There's a certain irony that the sides drawn in this battle don't really exist, or at least aren't mutually opposing. One side declares the change is a "good thing," and having convinced the government to do it, find themselves mystified that the rank and file aren't marching proudly to their victory over Unification. The rank and file, on the other hand, are saying "meh." For them, it just another change to uniforms (and not everyone's anyway). The ones who have a few decades service remember that no-one made any furor over the re-introduction of the coloured "jam label" regimental shoulder titles and brass locket belt buckles on the Garrison Dress in the 1980s. Those also copied badges worn in Italy and North West Europe in the Second World War, and they came and went without a whimper from the 'save our heritage' crowd.

The garrison dress shoulder flash.  The embroidery of the blue and the wide black border with heavy hem stitchery make it distinctive from earlier patterns. Photo by Capt M. O'Leary (Private Collection)

The garrison dress shoulder flash of The Royal Canadian Regiment.

"Change the uniforms?" the troops say, "ok, but don't tell us what we're supposed to think about it."

Today's Army, the one that maintained an incredible pace of operational tempo to meet Canada's expectations in Afghanistan lacks no honour. To imply they do, and that it will be restored by new pips and crowns on officers' shoulders, is a laughable argument. They're not against the change, they're protesting the window dressing of hot air accompanying it and all that it implies about them. They're questioning, among themselves, the contradiction between warnings of austerity measures and an unexpected expense on non-essentials. Regardless, none of them are going to resign their commissions in protest over this one. They'll work through the change and be just as effective afterwards, probably without spending forty years bemoaning it.

Bring on the stars and crowns.

Next, the Canadian Forces, and the Canadian Army, will have a chance to examine the task, devise the insignia (hopefully with appropriate and distinctive Canadian iconography), contract their production, and coordinate their issue. The lobbyists may have sold the plan to Ottawa, but the Army still needs to do the detailed staff work on what will actually be approved and worn, otherwise we might have to ask who's steering this ship.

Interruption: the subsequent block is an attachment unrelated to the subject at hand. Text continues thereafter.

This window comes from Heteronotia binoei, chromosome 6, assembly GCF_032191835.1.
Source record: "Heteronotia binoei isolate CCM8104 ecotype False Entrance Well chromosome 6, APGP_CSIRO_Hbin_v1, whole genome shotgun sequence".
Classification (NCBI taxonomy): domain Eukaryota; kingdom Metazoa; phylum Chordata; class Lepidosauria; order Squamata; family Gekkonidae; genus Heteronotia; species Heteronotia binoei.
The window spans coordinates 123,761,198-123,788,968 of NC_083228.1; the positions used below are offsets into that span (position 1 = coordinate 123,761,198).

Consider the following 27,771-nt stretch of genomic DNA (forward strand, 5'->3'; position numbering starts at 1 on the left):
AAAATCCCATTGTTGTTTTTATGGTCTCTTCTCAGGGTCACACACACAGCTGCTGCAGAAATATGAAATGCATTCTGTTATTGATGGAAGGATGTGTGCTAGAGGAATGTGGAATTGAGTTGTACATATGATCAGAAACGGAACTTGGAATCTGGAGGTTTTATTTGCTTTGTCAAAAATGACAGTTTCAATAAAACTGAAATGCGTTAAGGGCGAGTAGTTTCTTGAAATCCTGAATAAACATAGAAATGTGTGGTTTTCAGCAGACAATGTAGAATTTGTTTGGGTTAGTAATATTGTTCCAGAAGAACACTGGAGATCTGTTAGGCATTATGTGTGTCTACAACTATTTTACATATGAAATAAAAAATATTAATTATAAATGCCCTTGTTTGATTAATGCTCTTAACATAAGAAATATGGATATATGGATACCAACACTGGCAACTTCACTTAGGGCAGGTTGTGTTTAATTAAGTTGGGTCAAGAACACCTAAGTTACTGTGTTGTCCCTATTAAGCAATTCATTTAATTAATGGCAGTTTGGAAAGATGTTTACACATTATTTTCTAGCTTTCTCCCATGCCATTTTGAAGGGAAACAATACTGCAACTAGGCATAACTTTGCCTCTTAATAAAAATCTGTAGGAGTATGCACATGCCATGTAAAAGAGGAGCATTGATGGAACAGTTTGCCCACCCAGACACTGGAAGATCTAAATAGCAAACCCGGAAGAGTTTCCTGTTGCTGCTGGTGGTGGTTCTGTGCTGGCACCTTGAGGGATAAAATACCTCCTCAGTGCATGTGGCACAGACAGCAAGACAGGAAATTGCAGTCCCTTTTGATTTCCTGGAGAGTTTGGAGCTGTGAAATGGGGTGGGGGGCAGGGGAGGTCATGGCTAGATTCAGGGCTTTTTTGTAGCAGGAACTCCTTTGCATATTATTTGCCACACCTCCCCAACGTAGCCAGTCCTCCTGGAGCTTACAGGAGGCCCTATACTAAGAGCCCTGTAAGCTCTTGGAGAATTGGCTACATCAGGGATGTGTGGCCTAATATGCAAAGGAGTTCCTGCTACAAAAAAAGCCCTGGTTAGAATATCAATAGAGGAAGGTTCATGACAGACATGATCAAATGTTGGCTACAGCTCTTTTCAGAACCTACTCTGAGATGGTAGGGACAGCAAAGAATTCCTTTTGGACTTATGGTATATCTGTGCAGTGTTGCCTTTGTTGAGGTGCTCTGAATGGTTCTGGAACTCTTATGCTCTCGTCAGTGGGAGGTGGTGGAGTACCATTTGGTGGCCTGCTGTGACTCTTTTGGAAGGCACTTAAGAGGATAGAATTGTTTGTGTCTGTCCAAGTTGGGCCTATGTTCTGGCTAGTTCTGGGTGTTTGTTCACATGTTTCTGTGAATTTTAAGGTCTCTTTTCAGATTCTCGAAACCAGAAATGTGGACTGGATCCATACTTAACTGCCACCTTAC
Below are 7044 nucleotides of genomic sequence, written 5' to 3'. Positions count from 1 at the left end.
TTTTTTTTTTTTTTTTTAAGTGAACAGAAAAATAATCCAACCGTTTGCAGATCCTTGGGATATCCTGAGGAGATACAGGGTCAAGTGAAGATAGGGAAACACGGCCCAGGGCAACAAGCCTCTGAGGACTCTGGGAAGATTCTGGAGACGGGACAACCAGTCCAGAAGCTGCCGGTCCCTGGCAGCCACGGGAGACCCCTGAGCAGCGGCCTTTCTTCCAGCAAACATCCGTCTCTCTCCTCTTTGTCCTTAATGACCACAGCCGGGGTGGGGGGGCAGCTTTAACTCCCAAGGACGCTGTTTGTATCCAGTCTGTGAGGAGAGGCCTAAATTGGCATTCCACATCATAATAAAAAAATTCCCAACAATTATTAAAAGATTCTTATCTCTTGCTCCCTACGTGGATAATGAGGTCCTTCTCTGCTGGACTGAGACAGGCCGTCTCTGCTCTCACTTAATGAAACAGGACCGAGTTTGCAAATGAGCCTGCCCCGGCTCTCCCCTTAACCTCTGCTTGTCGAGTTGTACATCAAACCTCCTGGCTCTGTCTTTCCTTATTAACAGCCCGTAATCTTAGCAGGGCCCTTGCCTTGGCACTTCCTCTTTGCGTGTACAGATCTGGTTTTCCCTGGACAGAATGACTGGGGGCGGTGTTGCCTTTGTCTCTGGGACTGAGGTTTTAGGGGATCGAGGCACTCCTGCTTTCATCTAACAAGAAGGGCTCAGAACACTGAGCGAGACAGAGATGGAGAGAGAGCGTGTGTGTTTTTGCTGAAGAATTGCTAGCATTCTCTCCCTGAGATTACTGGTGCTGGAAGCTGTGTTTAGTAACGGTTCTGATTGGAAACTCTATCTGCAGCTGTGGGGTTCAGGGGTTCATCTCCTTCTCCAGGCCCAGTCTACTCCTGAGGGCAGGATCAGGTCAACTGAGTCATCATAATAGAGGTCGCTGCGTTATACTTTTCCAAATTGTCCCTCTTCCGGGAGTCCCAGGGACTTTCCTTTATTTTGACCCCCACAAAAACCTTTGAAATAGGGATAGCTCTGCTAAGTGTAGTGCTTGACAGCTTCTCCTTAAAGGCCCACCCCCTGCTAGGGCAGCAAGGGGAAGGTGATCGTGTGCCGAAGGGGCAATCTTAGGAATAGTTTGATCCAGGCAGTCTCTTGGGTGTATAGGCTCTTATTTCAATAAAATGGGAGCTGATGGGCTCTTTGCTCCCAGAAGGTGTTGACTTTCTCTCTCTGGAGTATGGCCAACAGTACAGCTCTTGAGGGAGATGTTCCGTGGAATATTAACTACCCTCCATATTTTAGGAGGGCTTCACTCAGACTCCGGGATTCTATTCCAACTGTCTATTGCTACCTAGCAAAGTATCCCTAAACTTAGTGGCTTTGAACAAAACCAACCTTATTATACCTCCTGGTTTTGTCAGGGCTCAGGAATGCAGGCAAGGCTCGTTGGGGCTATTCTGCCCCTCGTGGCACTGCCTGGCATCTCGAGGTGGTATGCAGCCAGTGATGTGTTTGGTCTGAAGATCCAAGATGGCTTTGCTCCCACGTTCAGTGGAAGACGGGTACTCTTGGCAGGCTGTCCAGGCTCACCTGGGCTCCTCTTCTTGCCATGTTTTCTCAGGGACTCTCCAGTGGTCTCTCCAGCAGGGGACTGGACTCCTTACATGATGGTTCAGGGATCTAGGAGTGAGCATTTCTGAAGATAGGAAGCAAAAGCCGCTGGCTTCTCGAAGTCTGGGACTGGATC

To anyone who's still reading, can we put this issue to bed now? Let the Directorate of History and Heritage (including the Dress and Ceremonial officer) do their jobs. After that, let the Supply folks do theirs, and then the tailors can get to work.

If you happen to be a big fan of the change, for whatever reason, just don't be surprised when a young officer wearing freshly minted pips doesn't gleefully join you in a good round of damning Hellyer, he probably won't know who that is. Or care. But if your next project is getting the troops good boots, you may find a willing audience.

The Senior Subaltern


Posted by regimentalrogue at 12:01 AM EDT
Updated: Saturday, 20 July 2013 12:07 AM EDT

Sunday, 21 July 2013 - 3:09 PM EDT

Name: "Clive M. Law - Service Publications"
Home Page: http://www.servicepub.com/brooker.html

Michael,

Thanks for the plug in the third para but I need to correct the comment that this was a lobby group. My post in the British & Commonwealth badge forum clearly states "I have been working with a small group, both within DND and outside, to see this happen." 

The initial concept was developed inside the Army (although I had floated the idea of the Star of the Order of Canada to DHH over 20 years ago with not so much as an acknowledgement of my letter.)

Both the former and current Army Heritage Officers have been on this file for a while and the re-introduction of the "Canadian Army" as a name provided much of the impetus. Needless to say, serving officers do not dream up ideas and run with them without official sanction so it is safe to conclude that the Army was involved.

Insofar as the 'outsiders' are concerned, some are historians, some are serving Militia officers and others have served in either the Regular Force or the Reserves. All provided input to the Heritage Officer, based on our specific areas of knowledge (mine happens to be 'material culture') in order to ensure that the Army, once they made the decision, gets it right. None of us 'lobbied' DND and our input was that of Subject Matter Experts.

Best wishes,

Clive (aka 'servicepub')